Iran sought to get universities in the UK to help with its drone program and other military technology, according to a report in the Jewish Chronicle. According to the report “senior MPs and peers expressed deep concern over the findings, with a government spokesperson saying Britain would ‘not accept collaborations which compromise our national security.’” This is an important report and it has been confirmed by other reporting. Eleven universities are accused of being involved and at least 16 studies may have aided Iran.

It comes as the US has also recently said that Russia and Iran are increasing defense cooperation. “Russia has been using Iranian UAVs in recent weeks to strike Kyiv and terrorize the Ukrainian population, and the Russia-Iran military partnership appears to be deepening,” White House spokesman John Kirby said in a statement. At the same time French President Emmanuel Macron has also mentioned the Iranian drone supplies to Russia in a recent conversation with Iran’s president.

The report about the universities being involved, perhaps inadvertently, in aiding Iran’s deadly drone program, shows how Iran exploits loopholes in the West to not only get around sanctions but to feed off Western expertise. Iran brags that its drone and missile programs are indigenous and it is proud that it has built new drones and missiles in recent years. However, Iran does rely on components sometimes produced in the West or reverse-engineered and produced locally or even in places like China. Iran’s drones have been revealed to have pieces from all over the world and this has led to controversy in Western countries when it is shown that seemingly normal pieces of technology are ending up on drones used to terrorize Ukraine. Now we know how long the tail of Iran’s supply logistics line stretches.

In one case mentioned by the article in the Chronicle, a researcher allegedly looked into “upgrading the lightweight, two-stroke engines used to power drones, including its HESA Shahed 136, which is being used by Russia to attack Ukrainian targets.” The full extent of how Iran has sought to feed off the West to help its drone program may never be known. Clearly, there was an era during the Iran deal when it was easier for people to work with Iranian colleagues and universities even on things that seem to have military applications and pretend that it was part of the West’s overall policies.

Iran sending drones to Russia

Now, with Iran sending drones to Russia, it is clear that Iran’s military-industrial complex is not merely an innocent institution that “only” threatens the Middle East. Among the universities in Iran that were mentioned in the article at the Chronicle as being linked to the UK were the Shahrood University of Technology and Ferdowsi University of Mashhad as well as the Iranian University of Science and Technology, Tehran. “Based on an analysis of thousands of papers published in scientific journals since 2017, the JC has unearthed hundreds of projects in which British academics and institutions have collaborated with Iranian universities that have been sanctioned due to their involvement with its nuclear programme,” the article said.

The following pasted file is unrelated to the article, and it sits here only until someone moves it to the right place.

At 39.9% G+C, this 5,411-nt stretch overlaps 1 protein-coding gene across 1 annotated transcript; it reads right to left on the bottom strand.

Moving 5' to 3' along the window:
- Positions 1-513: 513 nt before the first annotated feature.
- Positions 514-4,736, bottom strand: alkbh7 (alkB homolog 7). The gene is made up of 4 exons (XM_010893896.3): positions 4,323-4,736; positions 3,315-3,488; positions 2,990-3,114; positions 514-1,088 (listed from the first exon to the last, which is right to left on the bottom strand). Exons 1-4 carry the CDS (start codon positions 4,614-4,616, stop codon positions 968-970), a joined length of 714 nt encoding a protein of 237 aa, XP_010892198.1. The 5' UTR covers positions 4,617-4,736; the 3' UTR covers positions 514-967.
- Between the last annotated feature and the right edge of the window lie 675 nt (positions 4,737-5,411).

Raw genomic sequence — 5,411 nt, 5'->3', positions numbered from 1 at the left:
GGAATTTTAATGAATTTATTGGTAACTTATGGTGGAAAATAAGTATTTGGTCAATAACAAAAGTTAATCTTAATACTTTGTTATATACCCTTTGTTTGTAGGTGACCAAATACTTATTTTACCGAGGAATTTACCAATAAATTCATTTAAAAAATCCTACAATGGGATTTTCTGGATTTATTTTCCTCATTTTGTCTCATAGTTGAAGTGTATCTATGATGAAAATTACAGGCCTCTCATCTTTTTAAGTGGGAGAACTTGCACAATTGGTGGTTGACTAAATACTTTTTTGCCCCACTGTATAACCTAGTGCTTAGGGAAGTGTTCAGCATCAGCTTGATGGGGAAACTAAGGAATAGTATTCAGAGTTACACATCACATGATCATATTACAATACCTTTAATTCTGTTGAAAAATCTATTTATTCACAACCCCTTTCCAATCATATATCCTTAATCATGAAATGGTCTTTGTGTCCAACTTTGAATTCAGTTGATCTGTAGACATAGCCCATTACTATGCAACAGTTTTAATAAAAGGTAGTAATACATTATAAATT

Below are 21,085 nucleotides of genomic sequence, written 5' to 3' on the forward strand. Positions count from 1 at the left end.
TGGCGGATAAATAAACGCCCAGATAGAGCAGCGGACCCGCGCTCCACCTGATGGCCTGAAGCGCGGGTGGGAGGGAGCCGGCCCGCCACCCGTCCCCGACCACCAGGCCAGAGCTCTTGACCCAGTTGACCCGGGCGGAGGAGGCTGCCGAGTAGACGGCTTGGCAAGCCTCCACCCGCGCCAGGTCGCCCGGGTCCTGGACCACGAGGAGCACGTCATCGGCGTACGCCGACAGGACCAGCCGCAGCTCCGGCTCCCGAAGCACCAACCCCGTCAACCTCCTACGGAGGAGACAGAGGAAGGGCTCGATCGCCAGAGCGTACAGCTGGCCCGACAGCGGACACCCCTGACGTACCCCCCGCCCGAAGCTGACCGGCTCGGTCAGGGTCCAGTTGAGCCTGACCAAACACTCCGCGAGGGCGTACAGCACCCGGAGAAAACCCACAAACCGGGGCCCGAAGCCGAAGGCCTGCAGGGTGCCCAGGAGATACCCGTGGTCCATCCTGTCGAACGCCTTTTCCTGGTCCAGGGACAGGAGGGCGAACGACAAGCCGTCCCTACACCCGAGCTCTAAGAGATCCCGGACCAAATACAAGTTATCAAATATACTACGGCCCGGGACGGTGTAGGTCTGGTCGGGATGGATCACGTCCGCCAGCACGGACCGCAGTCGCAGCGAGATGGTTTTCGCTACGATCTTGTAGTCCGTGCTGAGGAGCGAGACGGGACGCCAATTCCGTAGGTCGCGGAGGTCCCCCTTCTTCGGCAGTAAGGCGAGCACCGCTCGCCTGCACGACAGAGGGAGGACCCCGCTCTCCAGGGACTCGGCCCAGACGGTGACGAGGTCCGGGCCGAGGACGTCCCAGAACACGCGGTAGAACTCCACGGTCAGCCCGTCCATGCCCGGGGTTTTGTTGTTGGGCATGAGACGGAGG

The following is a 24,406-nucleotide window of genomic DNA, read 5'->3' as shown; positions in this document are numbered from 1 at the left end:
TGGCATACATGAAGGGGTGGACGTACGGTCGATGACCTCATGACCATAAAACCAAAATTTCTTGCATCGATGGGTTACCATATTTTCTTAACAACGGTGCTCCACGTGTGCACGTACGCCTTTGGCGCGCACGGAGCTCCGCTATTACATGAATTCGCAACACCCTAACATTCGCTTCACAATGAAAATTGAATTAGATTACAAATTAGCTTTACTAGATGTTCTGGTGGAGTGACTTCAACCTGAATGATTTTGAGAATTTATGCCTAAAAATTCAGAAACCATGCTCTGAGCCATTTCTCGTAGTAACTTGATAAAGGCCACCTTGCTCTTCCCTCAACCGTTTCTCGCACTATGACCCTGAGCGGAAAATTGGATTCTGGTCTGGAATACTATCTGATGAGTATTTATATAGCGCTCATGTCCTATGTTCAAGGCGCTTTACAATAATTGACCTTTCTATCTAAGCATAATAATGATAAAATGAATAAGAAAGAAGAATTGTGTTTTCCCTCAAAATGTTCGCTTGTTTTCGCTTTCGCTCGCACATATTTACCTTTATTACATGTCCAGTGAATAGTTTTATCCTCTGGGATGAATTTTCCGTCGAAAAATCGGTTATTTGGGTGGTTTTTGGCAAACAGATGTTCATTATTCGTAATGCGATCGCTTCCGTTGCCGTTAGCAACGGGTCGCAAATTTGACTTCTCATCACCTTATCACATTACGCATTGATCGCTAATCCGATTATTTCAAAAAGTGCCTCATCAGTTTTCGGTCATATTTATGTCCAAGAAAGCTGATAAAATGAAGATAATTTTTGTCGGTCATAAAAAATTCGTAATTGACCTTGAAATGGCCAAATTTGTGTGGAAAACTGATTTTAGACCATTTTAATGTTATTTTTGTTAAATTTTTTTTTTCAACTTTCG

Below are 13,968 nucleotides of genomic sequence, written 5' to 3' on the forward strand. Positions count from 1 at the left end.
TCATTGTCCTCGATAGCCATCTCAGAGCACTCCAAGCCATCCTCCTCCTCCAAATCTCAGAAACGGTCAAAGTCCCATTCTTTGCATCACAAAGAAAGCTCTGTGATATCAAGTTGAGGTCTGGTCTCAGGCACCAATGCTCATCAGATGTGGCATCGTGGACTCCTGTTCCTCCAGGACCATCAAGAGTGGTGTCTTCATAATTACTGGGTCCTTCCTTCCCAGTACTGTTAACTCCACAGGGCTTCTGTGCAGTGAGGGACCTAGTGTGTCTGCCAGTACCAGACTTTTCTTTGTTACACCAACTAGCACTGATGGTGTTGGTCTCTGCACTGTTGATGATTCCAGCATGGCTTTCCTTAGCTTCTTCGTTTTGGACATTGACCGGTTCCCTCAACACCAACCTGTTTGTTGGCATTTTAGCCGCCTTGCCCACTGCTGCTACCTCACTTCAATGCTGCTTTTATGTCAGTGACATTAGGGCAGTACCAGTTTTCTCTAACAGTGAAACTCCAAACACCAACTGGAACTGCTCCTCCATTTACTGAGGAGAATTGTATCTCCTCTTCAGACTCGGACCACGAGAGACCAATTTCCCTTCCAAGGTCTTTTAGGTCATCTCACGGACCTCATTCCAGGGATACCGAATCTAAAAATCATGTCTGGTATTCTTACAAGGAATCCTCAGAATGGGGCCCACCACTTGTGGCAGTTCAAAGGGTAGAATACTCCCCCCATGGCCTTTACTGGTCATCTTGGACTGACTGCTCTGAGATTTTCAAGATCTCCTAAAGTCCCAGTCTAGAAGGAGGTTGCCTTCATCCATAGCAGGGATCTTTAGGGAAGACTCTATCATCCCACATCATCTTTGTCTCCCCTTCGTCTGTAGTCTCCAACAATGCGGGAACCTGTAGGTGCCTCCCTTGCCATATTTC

The context here is that Iran has sought often through nefarious means to penetrate the West. It does this by using shell companies and trying to acquire “dual use” technology, and it apparently also tries to penetrate institutions of higher learning. This penetration is likely deeper in other countries as well. It’s important to remember that it wasn’t long ago that Iranian regime members such as Javad Zarif, the foreign minister, were welcomed in the West with smiles and handshakes. Iran’s Mahmoud Ahmadinejad even delivered a speech at Columbia University in 2007, despite his hateful conduct and Holocaust denial.

It is difficult in retrospect to see Western universities as being entirely at fault when Western governments were doing outreach to Iran. The fact that some universities apparently didn’t mind having a Holocaust-denying Iranian regime leader speak would indicate that having academics partner with colleagues in Iran would not seem out of the normal several years ago. That Iran exploited this to try to get insights into how to develop their drone program is shocking, but also in line with how Iran tries to exploit the West.

Tehran has done this for years, and it is now getting a stronger spotlight precisely because the drones that Iran has built are being used to threaten more areas and countries. In the past Iran used its drones to target Saudi Arabia and Israel and it exported the technology to Hezbollah and militias in Iraq, Syria, and Yemen. The drones did get some spotlight by groups such as Conflict Armament Research and the US even put some on display at Joint Base Anacostia-Bolling. This means that in some areas, including at the UN, the Iranian drone proliferation has been known for almost a decade.

On the other hand, Iran is also very creative in finding ways to get around sanctions and build the motors and other elements necessary for the drones. Attempts to continue to slap sanctions on the drone manufacturers, the transporters and other elements of the program merely reveal how extensive is the Iranian killer drone network.

The West continues to highlight the program and discover new ways to sanction it; and Ukraine has also been raising the alarm about Iran’s drones. Nevertheless the recent reports about the universities shows how even the most seemingly innocent academic setting can be infiltrated by Iran’s regime and exploited.

Source » jpost